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Week 2.3 - Macronutrients Explained

Today we will be covering some key facts and figures about macronutrients, we will cover the following:

. What are the 4 macronutrients

. Protein

. Carbohydrates

. Fats

. Water

What are the 4 macronutrients?

. Protein

. Carbohydrates

. Fats

. Water (technically isn't one but I like to see it as important)


The building blocks of the body, protein is an important component of every cell in the body. Hair and nails are mostly made of protein. Your body uses protein to build and repair tissues. You also use protein to make enzymes, hormones, and other body chemicals. Protein is an important building block of bones, muscles, cartilage, skin, and blood.

Where do I get protein?

. Dairy products

. Eggs

. Fish

. Meat

. Poultry

. Beans, lentils, peas and nuts

. Barley, bulgar, oats, rice and breads

. Tofu

. Quorn

How much should I eat?

. As a rough guideline you should consume:

Bodyweight (kg) x 1.2 = grams of protein

Facts and figures:

. Protein has 4 calories per gram (same as carbohydrates)

. Does not make you bulky - improves recovery

. Requires x2 amount of calories to digest - increases metabolism

. Helps protect from muscle loss

. Difficult to digest, additional fiber may be needed in diet

. Small amounts of protein in green vegetables


Carbohydrates are a primary source of food your body uses for energy. These include simple carbohydrates (such as honey, table sugar, and high-fructose corn syrup), as well as complex carbohydrates. Complex carbs include starches (such as bread, pasta, rice, and potatoes) and dietary fiber (found in fruits and vegetables, nuts, and whole grains).

Where do I get carbohydrates?

. Grains

. Vegetables

. Peas, beans, lentils and legumes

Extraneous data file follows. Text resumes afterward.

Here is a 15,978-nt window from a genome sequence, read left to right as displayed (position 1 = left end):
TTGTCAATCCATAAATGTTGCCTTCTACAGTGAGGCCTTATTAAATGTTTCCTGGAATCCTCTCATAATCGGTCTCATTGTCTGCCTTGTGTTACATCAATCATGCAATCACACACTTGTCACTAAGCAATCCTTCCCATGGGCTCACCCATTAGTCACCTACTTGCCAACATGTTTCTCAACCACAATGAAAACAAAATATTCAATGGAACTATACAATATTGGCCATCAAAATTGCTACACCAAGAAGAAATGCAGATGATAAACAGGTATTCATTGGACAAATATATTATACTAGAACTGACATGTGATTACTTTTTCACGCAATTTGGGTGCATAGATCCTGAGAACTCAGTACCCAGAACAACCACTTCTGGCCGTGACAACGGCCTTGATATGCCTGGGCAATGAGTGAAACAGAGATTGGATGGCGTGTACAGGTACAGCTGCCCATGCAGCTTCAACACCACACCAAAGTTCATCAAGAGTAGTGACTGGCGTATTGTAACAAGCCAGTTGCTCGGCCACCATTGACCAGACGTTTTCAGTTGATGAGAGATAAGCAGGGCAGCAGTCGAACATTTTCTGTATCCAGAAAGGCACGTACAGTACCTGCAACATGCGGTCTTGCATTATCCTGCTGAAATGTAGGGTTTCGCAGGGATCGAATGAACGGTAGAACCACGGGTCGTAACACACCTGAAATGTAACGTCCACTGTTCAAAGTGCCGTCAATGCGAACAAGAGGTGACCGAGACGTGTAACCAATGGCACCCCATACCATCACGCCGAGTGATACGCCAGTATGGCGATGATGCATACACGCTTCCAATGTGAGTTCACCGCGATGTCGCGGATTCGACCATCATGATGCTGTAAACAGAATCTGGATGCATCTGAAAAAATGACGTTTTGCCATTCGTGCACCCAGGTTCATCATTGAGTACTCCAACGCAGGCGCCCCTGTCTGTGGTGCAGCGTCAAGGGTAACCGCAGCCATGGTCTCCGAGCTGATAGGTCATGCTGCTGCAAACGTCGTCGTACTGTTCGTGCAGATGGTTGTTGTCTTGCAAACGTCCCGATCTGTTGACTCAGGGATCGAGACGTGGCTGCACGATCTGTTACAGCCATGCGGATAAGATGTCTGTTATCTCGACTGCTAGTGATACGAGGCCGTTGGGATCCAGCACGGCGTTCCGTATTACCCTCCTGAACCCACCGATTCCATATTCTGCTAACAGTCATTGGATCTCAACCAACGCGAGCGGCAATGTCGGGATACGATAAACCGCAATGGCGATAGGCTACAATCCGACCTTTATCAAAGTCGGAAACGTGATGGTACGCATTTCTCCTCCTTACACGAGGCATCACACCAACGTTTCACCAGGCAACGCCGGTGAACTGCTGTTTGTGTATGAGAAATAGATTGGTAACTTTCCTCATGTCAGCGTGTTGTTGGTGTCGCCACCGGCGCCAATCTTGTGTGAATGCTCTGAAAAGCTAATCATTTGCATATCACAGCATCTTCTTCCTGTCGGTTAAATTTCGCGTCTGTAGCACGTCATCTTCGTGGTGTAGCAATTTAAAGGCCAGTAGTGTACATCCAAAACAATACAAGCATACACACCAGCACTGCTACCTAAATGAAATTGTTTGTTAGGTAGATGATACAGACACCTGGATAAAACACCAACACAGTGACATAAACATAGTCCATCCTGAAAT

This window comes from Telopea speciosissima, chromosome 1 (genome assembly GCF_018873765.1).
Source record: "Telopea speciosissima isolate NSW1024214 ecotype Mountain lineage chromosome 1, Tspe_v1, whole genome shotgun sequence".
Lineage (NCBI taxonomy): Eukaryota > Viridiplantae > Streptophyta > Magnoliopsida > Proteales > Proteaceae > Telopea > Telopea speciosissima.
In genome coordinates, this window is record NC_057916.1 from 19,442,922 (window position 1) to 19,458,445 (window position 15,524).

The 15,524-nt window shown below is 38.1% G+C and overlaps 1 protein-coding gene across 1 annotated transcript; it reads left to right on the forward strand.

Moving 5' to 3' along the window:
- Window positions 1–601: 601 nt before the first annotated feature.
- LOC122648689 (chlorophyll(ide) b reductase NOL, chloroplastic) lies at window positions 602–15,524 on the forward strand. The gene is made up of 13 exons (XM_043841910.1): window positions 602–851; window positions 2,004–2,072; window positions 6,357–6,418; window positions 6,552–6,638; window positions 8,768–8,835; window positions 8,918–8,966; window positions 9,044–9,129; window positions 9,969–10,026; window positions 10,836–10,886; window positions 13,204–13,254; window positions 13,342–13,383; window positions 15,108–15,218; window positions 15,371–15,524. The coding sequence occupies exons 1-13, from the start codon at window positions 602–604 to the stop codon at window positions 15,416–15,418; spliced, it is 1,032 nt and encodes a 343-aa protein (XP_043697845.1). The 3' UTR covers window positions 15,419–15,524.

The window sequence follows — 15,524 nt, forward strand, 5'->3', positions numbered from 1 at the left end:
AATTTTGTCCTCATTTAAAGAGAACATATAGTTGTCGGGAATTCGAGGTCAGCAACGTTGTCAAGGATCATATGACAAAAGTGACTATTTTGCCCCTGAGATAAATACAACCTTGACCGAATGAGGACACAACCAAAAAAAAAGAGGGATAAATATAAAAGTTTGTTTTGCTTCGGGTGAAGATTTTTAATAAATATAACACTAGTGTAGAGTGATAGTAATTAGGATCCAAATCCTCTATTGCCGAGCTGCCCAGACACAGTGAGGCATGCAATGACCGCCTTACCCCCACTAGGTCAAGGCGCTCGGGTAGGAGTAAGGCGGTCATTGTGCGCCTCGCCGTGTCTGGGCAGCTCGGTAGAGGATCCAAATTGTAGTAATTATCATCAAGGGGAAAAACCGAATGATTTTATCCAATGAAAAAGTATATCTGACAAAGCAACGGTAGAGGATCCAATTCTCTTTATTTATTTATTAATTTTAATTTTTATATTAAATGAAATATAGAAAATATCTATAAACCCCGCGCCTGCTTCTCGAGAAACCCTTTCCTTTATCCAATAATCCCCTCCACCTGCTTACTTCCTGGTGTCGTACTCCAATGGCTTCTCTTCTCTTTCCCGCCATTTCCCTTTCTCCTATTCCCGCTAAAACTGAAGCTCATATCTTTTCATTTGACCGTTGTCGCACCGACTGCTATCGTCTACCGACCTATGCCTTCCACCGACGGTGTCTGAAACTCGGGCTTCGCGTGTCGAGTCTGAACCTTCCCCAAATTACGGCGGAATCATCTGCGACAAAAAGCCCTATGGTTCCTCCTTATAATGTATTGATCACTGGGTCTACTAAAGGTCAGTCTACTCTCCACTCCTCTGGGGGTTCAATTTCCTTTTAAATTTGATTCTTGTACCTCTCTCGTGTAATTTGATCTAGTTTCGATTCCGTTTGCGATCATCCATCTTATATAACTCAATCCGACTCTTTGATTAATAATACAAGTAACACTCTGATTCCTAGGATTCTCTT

. Seeds

. Cereals

. Potatoes

. Fruit (Simple)

. Milk (Simple)

. Sugar and honey (Simple)

How much should I eat?

. Government studies suggest around 50% of your diet should come from carbohydrates:

Average 2000 calorie diet - 250g/day

Facts and figures:

. Carbs has 4 calories per gram (same as protein)

. Your #1 source of fuel - eat for energy

. 2 types of carbohydrate; Simple and complex

. Simple releases intense and short-term energy

. Complex releases less intense and longer-term energy

. Vegetables are carbohydrates but highly nutritious and fibrous carb.

. Don't be scared of carbohydrates, if you are focusing on fat loss - daily calorie intake is the key. Not carbs, they are often the first to get reduced and not necessarily the best thing to do.


Fats are substances that help the body use some vitamins and keep the skin healthy; they are also the main way the body stores energy. In food, there are many types of fats -- saturated, unsaturated, polyunsaturated, monounsaturated, and trans fats. Fats are incredibly important to brain and central nervous system (CNS) function.

Where do I get fats?

. Avocado

. Fish

. Eggs

. Nuts

. Oils

. Cheese

How much should I eat?

. As a rough guideline you should consume 20-30% of your daily calories in healthy fats:

Average 2000 calorie diet = 44g/day

Facts and figures:

. Fat has 9 calories per gram (double of protein and carbohydrates) - very calorie dense

. Full of essential vitamins and minerals

. Source of protein

. Good fats reduce cholesterol

. Essential for healthy brain and nervous system


Water is essential for living, simply put it is a wonder liquid - here are some benefits:

. Carrying nutrients and oxygen to your cells

. Flushing bacteria from your bladder

. Aiding digestion

. Preventing constipation

. Normalizing blood pressure

. Stabilizing the heartbeat

. Cushioning joints

. Protecting organs and tissues

. Regulating body temperature

. Maintaining electrolyte (sodium) balance.

How much should I drink?

As a rule you should do the wee test:

I suggest that daily consumption should be at least:

Women - 2.7ltr (>3ltr if exercising)

Men - 3.7ltr (>4ltr if exercising)

Be your best!



Northampton, UK

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